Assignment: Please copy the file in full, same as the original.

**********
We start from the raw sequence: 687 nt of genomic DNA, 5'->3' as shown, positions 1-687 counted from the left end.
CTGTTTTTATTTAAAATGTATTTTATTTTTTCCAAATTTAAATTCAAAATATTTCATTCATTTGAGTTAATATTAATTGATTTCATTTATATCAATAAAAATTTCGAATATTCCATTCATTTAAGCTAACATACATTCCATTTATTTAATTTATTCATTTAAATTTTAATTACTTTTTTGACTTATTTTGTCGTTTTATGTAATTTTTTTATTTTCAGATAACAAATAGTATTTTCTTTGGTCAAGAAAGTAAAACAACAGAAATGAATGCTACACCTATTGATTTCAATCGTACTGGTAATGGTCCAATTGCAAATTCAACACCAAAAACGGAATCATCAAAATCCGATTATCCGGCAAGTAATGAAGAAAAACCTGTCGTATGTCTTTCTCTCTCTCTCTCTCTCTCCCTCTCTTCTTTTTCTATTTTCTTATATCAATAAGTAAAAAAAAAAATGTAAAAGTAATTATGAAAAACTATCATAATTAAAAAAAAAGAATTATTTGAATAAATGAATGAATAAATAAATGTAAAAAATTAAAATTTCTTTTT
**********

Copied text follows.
We start from the raw sequence: 687 nt of genomic DNA, 5'->3' as shown, positions 1-687 counted from the left end.
CTGTTTTTATTTAAAATGTATTTTATTTTTTCCAAATTTAAATTCAAAATATTTCATTCATTTGAGTTAATATTAATTGATTTCATTTATATCAATAAAAATTTCGAATATTCCATTCATTTAAGCTAACATACATTCCATTTATTTAATTTATTCATTTAAATTTTAATTACTTTTTTGACTTATTTTGTCGTTTTATGTAATTTTTTTATTTTCAGATAACAAATAGTATTTTCTTTGGTCAAGAAAGTAAAACAACAGAAATGAATGCTACACCTATTGATTTCAATCGTACTGGTAATGGTCCAATTGCAAATTCAACACCAAAAACGGAATCATCAAAATCCGATTATCCGGCAAGTAATGAAGAAAAACCTGTCGTATGTCTTTCTCTCTCTCTCTCTCTCTCCCTCTCTTCTTTTTCTATTTTCTTATATCAATAAGTAAAAAAAAAAATGTAAAAGTAATTATGAAAAACTATCATAATTAAAAAAAAAGAATTATTTGAATAAATGAATGAATAAATAAATGTAAAAAATTAAAATTTCTTTTT